"Community empowerment is about people and government, working together to make life better. It involves more people being able to influence decisions about their communities, and more people taking responsibility for tackling local problems, rather than expecting others to."
The above is the definition of Community Empowerment as given by the Department of Communities and Local Government.
This is not to say that DCLG's definition is necessarily the best one, of course, neither should we accept without question the right of a government department to impose its interpretation upon us all. Nevertheless, as an attempt to put flesh onto the bones of an abstract concept it is a surprisingly good starting point.
Yesterday Councillor Paul Fisher and I attended a one-day conference at London's Cavendish Conference Centre on the theme "Community Ownership of Assets - Creating Strong and Sustainable Communities", which discussed and debated the innovative Quirk Review into asset ownership.
Community Empowerment has, of course, been the core objective of the ICG since the day it was formed. Back then in 1994 the concept was unfashionable, particularly in the context of our own local authority, where organisational Stalinism was to survive Labour's lurch to the right of the political spectrum in policy terms.
It is gratifying to know that our vision has come into vogue even though, other than perhaps in Hounslow, it is unlikely that we as a Group actually contributed in any way towards this new departure.
As I see it there are essentially two schools of thought on the question of Community Empowerment. At the recent Housing Conference in Harrogate I was appalled to hear a speaker delivering himself of the view that all the community aspired to was good services, and that in the event of such being delivered members of the public were happy to sit back and let the political elite get on with the business of making decisions on their behalf. It is a view which I personally would always instinctively associate with New Labour, but in this instance I had been surprised to learn that the speaker was in fact a Liberal Democrat.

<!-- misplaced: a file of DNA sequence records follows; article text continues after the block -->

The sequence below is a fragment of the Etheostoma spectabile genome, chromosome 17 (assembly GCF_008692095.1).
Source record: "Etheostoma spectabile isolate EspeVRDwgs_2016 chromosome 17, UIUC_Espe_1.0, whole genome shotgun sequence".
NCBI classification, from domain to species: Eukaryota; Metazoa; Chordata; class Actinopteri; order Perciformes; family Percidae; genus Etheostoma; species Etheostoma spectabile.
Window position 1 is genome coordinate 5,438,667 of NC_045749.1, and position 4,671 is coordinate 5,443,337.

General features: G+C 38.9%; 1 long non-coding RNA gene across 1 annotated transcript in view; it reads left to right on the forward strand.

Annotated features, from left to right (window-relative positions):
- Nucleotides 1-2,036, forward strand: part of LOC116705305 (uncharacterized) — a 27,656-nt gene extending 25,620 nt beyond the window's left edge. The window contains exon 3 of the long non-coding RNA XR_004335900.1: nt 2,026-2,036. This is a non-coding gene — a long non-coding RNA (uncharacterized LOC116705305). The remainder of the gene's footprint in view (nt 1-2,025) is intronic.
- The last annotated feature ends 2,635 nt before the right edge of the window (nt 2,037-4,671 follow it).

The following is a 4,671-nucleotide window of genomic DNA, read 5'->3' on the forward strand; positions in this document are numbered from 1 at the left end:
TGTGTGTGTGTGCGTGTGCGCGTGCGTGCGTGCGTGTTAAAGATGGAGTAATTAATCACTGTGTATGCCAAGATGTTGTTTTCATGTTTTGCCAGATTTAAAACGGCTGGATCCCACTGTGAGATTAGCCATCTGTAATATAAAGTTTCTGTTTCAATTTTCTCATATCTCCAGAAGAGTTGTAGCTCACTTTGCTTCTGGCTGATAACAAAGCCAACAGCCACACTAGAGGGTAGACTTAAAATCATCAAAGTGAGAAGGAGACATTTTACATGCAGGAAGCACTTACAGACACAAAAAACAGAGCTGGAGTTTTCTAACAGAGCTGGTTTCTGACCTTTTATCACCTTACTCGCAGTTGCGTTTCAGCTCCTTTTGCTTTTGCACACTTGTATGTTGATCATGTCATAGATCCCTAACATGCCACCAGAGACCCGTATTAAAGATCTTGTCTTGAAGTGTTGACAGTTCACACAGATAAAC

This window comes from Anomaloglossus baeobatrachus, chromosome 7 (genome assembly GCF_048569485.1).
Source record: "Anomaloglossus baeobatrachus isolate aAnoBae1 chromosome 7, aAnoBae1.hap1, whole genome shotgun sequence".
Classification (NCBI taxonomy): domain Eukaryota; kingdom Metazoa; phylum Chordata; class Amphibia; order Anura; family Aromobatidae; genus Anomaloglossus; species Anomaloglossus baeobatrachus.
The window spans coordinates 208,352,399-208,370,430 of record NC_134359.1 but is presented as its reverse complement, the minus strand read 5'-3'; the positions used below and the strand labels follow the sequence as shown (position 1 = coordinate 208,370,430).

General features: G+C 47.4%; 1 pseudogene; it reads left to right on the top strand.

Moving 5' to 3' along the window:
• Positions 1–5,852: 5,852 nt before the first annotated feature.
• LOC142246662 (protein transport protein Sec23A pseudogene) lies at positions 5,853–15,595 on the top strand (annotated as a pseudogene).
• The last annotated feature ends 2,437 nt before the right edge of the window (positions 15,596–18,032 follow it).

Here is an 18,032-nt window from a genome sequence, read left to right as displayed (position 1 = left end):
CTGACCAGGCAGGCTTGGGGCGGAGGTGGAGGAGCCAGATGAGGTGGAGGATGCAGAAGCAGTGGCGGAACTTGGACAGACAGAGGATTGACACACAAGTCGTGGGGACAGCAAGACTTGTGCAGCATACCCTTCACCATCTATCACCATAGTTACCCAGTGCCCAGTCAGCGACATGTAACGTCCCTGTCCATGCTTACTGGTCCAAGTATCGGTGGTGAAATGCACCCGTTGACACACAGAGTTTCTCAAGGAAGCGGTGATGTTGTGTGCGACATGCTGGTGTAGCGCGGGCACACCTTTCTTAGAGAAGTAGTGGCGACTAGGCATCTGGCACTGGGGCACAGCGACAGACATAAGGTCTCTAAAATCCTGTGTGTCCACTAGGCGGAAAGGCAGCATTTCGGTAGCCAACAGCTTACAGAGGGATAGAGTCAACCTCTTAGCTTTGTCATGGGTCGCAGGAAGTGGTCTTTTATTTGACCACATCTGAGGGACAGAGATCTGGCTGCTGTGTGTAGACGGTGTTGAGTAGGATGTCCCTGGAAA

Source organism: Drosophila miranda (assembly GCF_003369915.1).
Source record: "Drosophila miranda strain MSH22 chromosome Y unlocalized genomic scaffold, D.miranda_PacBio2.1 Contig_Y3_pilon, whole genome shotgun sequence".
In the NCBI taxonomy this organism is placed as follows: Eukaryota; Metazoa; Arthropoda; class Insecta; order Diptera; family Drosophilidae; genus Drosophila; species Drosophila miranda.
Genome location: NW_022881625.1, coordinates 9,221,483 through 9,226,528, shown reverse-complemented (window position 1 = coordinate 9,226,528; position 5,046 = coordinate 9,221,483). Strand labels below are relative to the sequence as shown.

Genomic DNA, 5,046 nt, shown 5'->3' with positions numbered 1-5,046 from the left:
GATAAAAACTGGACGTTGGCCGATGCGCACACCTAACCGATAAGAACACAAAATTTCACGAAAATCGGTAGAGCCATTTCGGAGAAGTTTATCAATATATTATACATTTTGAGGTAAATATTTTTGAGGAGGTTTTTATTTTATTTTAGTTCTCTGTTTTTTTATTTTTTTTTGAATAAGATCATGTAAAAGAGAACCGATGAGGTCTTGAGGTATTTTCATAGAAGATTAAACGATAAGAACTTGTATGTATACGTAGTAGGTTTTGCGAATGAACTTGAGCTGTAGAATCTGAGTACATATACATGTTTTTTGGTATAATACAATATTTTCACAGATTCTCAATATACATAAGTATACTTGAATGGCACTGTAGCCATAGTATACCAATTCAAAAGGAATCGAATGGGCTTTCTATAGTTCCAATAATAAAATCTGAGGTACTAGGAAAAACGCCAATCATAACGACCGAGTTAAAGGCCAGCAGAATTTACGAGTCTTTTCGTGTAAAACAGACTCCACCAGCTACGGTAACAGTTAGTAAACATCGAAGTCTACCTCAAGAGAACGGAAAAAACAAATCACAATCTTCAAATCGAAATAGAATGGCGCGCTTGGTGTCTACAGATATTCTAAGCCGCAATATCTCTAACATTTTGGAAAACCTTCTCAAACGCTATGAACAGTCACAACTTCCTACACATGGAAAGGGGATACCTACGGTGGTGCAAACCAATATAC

That is one school of thought. The other is that which would tend to be associated with the ICG, that holders of political office are morally, if not legally, delegated to act as those who elected them instruct, and that the true source of power lies with the community which put them where they are. Whilst it is necessary for the efficient working of local government for holders of political office to make decisions on a day to day basis, all reasonable efforts should be made to involve the community itself in the decision-making process, in a meaningful as opposed to a tokenistic way, to the greatest extent possible.
Yesterday's conference seemed to flow from the assumption that the second school of thought has it right. Several speakers gave their views as to how this might best be achieved. Most of it was very interesting.
However, one disappointing aspect of the whole debate for me was the fact that every speaker, without exception, seemed to equate Community Empowerment solely with grant funding. The more money which is given to communities and their organisations, so the logic went, the more free and independent they become.
It is undoubtedly true that community initatives do need funding. It would be absurd to argue against this. However it is equally true that funding can actually work against the whole ethos of Community Empowerment. We have seen this in Hounslow, indeed I have seen it in Isleworth - on my own estate - where grant funding is given which the recipient becomes dependent upon, and then the political conditions become evident which, if not fulfilled, lead to the threatened withdrawal of the funding and, if the threat is carried out, the subsequent collapse of the group.
This is not Community Empowerment. This is Community Enslavement.
There is a certain breed of political animal which seems to talk about nothing but grant funding, revenue streams and so on. They seem to speak in a language all of their own. I confess to finding such people tiresome.
Community Empowerment is an ideal, not a commodity which can be purchased. Community Empowerment is about creating irreversable channels through which the community can direct government, local and national.
If, having created those irreversable channels, you then still wish to give us your money, it will seldom be refused.